While these regions and ethnicities have experienced very different historical influences, linguistically the area has very similar traditions. Serbo-Croatian (also known as Bosnian/Croatian/Serbian) is a South Slavic language that is often argued as being one base language with several dialects. While originally it was suggested that a standardized language be created, it was the formation and subsequent fall of Yugoslavia that brought about the need for separate official languages.

After the division of Yugoslavia into separate nations, based largely on ethnic populations, it became important for these ethnicities to establish a sense of independence and national identity. Language became a strong tool in establishing such nationality. Croatian literary circles wanted to establish their language (born some 800 years ago) separate from that in Serbia, while Bosnia looked to emphasize the Turkish and Muslim traditions of their culture, and Serbia flaunted their use of the Cyrillic alphabet.

So what, then, are the linguistic differences between the three “standardized” languages (Montenegro is also looking to have their own language standard)? All four languages have the same 30 regular phonemes (units of sound), along with very similar grammatical structures. However, Croatian uses Latin script, whereas official Serbian documentation uses Cyrillic, but Latin script can also be found in everyday use. Bosnian (and many parts of Montenegro) use both Latin and Cyrillic script, but the large influence of Muslim culture has also made Arabic a frequently seen script.

The largest differences between the four appear in the use of vocabulary. Commonly, there are several known variants of a word, and each language favors the use of one variant. While the other variants are known and understood within that language, they are usually considered imported, antiquated, or are simply less commonly used.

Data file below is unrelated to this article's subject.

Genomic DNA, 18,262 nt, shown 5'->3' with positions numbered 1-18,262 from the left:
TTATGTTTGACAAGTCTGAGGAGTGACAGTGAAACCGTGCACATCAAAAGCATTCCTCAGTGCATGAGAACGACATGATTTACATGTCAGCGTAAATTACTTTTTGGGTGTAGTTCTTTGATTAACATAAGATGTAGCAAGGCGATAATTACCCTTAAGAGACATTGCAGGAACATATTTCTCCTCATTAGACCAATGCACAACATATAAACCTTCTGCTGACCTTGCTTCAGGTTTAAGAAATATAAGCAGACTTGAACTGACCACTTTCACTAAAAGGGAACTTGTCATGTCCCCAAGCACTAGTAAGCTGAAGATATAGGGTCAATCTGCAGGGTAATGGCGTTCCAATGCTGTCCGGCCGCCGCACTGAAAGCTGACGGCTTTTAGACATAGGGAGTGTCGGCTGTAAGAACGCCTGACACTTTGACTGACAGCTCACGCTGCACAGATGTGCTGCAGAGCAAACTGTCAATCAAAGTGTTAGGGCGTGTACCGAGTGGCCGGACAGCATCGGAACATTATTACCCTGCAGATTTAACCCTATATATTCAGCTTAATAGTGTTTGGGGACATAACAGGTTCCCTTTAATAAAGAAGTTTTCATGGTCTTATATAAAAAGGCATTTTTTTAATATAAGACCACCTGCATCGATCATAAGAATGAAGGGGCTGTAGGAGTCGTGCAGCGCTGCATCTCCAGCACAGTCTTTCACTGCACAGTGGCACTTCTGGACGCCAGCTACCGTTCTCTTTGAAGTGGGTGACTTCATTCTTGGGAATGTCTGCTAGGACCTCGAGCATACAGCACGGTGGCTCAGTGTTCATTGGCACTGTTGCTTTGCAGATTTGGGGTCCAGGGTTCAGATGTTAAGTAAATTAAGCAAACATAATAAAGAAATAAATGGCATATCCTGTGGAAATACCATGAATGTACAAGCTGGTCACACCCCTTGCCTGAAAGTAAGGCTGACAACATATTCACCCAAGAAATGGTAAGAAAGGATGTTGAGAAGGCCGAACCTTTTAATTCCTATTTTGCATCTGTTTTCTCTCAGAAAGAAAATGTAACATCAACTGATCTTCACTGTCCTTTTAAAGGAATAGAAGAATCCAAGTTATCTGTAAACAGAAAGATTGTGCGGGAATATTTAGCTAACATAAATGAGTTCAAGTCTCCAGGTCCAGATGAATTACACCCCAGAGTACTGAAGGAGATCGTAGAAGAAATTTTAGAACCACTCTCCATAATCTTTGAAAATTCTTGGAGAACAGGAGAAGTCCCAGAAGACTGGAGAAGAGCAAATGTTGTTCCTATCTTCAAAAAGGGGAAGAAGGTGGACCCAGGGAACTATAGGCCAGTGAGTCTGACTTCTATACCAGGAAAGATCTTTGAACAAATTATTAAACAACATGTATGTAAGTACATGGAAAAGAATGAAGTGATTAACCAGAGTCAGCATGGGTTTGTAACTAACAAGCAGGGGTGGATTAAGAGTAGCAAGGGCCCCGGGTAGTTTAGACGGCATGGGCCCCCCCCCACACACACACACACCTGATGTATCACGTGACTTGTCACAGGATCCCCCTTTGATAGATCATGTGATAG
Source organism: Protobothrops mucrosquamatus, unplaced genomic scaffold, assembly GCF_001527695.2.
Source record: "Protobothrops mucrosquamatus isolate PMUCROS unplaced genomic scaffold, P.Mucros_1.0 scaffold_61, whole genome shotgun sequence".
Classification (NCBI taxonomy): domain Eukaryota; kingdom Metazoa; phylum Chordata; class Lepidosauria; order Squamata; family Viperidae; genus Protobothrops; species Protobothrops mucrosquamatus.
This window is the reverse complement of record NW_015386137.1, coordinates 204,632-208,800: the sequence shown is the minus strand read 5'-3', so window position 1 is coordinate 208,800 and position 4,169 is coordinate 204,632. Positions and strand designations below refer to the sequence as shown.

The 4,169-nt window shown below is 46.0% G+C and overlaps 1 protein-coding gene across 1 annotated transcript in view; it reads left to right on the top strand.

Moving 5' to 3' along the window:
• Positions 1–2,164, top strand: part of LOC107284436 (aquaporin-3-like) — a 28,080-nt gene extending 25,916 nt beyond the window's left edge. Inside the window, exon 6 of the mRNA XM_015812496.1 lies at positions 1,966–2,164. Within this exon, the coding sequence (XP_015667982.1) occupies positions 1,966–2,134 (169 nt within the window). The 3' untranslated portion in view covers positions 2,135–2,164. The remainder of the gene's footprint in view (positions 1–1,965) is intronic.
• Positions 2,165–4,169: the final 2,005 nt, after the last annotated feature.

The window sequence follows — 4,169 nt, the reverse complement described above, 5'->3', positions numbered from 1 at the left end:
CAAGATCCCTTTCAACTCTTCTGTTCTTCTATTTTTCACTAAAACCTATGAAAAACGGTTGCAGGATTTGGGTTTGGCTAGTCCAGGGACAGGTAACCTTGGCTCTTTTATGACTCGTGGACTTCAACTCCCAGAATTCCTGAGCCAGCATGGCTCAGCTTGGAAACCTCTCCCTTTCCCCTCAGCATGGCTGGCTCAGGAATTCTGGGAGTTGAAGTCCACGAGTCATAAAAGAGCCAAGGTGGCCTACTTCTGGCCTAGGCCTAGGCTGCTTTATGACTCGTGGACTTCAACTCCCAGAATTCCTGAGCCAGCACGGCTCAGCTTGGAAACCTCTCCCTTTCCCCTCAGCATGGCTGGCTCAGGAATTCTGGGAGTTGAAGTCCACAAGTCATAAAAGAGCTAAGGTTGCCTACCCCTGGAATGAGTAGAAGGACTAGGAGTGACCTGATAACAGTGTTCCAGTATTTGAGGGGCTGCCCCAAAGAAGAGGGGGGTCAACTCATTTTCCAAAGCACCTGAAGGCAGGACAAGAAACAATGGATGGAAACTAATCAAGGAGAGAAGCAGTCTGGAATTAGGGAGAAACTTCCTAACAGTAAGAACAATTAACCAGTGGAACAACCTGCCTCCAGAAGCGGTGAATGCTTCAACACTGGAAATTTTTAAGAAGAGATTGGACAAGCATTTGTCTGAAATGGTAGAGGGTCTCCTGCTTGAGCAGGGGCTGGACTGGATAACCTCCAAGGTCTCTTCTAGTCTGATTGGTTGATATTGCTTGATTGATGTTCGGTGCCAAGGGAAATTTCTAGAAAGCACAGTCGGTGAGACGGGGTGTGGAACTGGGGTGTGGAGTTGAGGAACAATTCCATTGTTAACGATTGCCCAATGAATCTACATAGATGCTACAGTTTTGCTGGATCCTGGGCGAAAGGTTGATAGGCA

For example, the word “one thousand” in both Serbian and Bosnian is hiljada, while in Croatian it is tisuća. The word “rice”, however, is riža in both Croatian and Bosnian, whereas in Serbian it is pirinač. And yet, the term osoba can be used to say “person” in all four languages.

But there are also many differences in the sentence construction and grammar, especially between Serbian and Croatian. On the other hand, Bosnian language borrows words and constructions from both languages, Croatian and Serbian, with a strong influence of words of Turkish origin.

As a whole, however, it is commonly known that when Serbs, Croats, Bosniaks, and Montenegrins talk among themselves, they are usually understood completely by each other, with the exception of a few irregular words. The differences among them are often compared to the differences between US and British English. Also similar to English, each region of the Balkans has its own pronunciation and colloquial expressions. Therefore, it is customary when speaking among each other to use common words and phrases and to stay away from regional idiomatic terms.

Therefore, while many argue that the linguistic differences between each national standard are not enough to consider each a separate language (many argue that there are larger regional linguistic differences than there are differences in the standard versions), the political and nationalistic arguments are strong enough that these three standards were recognized, with a fourth Montenegrin standard on the way.